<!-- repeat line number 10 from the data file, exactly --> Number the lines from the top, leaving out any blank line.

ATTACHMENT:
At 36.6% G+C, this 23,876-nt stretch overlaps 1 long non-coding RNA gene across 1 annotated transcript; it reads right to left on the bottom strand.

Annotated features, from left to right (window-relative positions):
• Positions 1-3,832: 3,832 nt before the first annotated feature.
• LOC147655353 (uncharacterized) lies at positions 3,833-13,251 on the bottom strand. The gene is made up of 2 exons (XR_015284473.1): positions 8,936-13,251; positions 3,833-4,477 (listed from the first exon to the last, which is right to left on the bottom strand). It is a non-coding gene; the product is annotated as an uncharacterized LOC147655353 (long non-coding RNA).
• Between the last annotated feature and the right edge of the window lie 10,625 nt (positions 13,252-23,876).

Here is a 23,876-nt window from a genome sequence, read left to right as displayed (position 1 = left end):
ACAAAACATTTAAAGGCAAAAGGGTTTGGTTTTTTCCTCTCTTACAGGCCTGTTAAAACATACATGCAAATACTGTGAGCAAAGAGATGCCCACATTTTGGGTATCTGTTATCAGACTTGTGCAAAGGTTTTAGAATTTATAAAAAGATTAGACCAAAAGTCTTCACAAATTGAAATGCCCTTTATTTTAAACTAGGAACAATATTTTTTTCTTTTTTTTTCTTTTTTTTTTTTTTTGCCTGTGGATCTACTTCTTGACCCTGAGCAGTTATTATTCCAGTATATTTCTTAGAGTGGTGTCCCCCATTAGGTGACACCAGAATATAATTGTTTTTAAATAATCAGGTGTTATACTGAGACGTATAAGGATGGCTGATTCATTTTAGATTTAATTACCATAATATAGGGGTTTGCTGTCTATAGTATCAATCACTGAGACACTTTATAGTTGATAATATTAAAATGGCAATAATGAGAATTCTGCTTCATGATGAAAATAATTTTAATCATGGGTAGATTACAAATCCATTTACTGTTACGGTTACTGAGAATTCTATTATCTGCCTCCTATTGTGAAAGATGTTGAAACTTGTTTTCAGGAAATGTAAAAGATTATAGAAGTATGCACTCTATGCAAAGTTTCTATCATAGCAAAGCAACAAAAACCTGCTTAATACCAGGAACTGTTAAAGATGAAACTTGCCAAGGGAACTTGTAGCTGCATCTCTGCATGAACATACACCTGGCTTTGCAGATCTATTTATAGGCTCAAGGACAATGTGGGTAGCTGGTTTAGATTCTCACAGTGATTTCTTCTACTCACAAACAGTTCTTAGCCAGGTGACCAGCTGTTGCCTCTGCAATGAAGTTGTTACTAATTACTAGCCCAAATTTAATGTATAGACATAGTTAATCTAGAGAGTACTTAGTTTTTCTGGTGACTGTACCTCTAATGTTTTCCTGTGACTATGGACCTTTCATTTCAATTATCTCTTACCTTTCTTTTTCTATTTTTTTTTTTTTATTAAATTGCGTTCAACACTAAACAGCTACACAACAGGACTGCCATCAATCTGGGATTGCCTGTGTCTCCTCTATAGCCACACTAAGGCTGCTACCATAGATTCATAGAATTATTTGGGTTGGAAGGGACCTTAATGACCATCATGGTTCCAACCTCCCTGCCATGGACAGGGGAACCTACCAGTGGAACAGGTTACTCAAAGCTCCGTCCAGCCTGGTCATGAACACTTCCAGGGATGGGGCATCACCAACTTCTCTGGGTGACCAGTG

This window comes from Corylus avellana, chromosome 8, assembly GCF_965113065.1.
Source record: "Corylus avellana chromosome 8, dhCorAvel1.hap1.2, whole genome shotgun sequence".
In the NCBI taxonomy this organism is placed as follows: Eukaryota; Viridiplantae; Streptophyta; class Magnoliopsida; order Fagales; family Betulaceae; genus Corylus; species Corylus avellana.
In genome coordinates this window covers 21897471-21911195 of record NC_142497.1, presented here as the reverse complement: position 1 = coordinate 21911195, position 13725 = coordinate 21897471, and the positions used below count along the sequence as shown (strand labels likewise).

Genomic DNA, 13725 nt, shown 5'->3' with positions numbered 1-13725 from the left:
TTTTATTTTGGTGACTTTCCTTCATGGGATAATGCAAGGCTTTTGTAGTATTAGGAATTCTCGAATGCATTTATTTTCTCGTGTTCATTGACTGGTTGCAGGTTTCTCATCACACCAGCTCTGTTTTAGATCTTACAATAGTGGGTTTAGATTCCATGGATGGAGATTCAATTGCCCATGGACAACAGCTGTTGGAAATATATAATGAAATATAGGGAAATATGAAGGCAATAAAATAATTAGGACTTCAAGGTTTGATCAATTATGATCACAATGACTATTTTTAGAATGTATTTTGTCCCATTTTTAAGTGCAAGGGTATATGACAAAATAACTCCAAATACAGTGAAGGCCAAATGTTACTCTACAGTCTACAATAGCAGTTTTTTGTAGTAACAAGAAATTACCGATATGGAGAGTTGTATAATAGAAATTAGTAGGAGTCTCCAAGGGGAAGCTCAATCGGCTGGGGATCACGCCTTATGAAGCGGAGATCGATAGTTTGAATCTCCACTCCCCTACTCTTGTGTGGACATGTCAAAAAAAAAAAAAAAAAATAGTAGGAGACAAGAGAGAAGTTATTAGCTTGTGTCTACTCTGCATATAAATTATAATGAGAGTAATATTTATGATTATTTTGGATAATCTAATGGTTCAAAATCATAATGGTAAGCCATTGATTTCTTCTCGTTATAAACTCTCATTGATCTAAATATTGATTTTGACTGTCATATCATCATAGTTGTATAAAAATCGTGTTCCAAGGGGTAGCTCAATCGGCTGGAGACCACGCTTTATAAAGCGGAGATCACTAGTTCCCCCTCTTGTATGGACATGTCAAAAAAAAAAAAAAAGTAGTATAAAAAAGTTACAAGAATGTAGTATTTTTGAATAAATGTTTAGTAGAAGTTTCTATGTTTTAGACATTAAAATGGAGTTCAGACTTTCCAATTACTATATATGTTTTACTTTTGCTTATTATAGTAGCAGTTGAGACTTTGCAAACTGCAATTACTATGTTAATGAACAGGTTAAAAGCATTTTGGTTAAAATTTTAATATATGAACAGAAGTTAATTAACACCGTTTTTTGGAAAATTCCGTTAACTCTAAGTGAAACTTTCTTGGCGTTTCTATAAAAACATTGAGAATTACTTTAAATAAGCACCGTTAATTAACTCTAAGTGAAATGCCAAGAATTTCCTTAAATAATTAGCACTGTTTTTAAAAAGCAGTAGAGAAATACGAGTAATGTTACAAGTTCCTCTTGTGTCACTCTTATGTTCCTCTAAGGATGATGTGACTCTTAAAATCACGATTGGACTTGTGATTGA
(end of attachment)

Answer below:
In the NCBI taxonomy this organism is placed as follows: Eukaryota; Viridiplantae; Streptophyta; class Magnoliopsida; order Fagales; family Betulaceae; genus Corylus; species Corylus avellana.